The Kingfisher Theory - Part 3

It was my turn to get the paper. As I drove I tried to ignore the bird on the telephone wire. I tried to believe that it was a mistake – but it wasn’t. I tried to believe that I had slept in and that it was the afternoon – but I hadn’t. It was a kingfisher, it was the morning and The Theory was in ruins. I could not even take sanctuary in the old adage that “it’s exceptions that prove the rule” – because they don’t. It’s basic science that exceptions disprove rules. Exceptions no more prove rules than internal belief makes things true in the outside world. The kingfisher was not there on the way back, and neither was The Theory. It was back on the drawing board, and a theory that says “kingfishers only sit on the telephone wires in the afternoons (except on Thursdays)” does not really have the feeling of elegant symmetry that good theories often have. I was so distressed that I had an extra piece of toast when I got home. And another cup of tea.


We drove past the wires again on the way to find our boat. I could hardly bring myself to look, but I did. There were Fig Birds, there were White Fronted Woodswallows, and Bee-eaters, but no kingfishers. I tried to forget about The Kingfisher Theory for a while, but even though it had only been dead an hour or so I really missed it.





We were greeted at the dock by a Rock Wallaby and a Brahminy Kite. They were both studiously ignoring us and each other. Our boat was still on land, although Cliff the owner, and our guide for the day, was just about to manoeuvre it into the water. The boat looked like a WWII landing craft, complete with drop front and vertical sides, although it lacked a machine gun, and it was most certainly not camo green or battleship grey. If you are not able to visualise the kind of vessel I am describing, think of a shoe box with the front, narrow section able to be moved up and down at will. That’s about it. It had a shallow draft that could float over coral reefs that would have been shredding other boats and was able to land us on beaches that other boats could not get into. Its boxy construction gave it a ride that was more percussive than comfortable, but what it lacked in grace it made up for in practicality. It had the sweeping lines and elegance of a house brick, but Cliff, who had built the boat in his back yard, clearly loved his boat. In the end we felt that way too.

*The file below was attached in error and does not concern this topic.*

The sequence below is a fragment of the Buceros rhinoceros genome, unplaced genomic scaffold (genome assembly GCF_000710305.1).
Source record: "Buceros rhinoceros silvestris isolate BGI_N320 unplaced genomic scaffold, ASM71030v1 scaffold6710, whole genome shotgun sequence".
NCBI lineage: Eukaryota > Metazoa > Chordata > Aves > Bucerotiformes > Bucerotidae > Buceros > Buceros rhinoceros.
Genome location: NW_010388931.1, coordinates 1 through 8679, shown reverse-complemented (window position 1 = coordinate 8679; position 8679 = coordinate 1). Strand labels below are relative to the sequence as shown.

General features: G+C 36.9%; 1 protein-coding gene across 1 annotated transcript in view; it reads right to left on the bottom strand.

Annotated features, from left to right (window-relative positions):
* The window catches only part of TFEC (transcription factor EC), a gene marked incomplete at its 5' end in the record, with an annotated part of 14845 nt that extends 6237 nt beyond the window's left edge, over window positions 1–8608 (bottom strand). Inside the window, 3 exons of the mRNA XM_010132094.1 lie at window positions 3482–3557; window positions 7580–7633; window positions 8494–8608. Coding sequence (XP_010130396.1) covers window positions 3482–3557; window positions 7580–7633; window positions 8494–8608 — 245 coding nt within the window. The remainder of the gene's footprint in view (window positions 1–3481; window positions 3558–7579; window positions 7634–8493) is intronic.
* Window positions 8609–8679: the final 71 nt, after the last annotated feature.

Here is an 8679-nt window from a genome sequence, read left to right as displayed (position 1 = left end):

Within minutes of leaving the harbour H had taken control of the helm. He would remain more or less glued into this position for the majority of the trip. This did cause a degree of consternation as all his previous driving experience had been gained on the computer and had almost inevitably ended in fiery disaster. Not today though. Our vessel plugged through the water with surprising speed. The coast slid past and birds of prey – osprey, kite and eagle – drifted overhead. As we round one bay we find a large egg shaped rock perched on a headland. There is a little window to the other side of the bay at its base. Sprawled across the top of the stone is a White Bellied Sea Eagle’s nest. A nest on an egg, rather than an egg in a nest. But we don’t see any eagles here. Later in the week we find another nest in the same bay – so maybe this nest has been abandoned, with the birds moving into a more desirable treetop house. On the boat the depth finder pings happily, but starts to squawk in distress as we approach a coral reef.

Like the ones near the shore, these reefs do not give the crystal clear BBC Wildlife Unit views. The rippled water and reef combined to give a feel of what was under there, rather than a full view. It was like looking at a naturally occurring impressionist painting. No blocky colours or straight lines, but hints of depth and contour. Splashes of colour that you knew were near the surface without ever really knowing how you could tell. The depth sounder was near to psychiatric breakdown. We got into our wet suits, which is a process so lacking in any elegance that I refuse to describe it. Just let it be said that was a process that was richer in humour than it was in grace.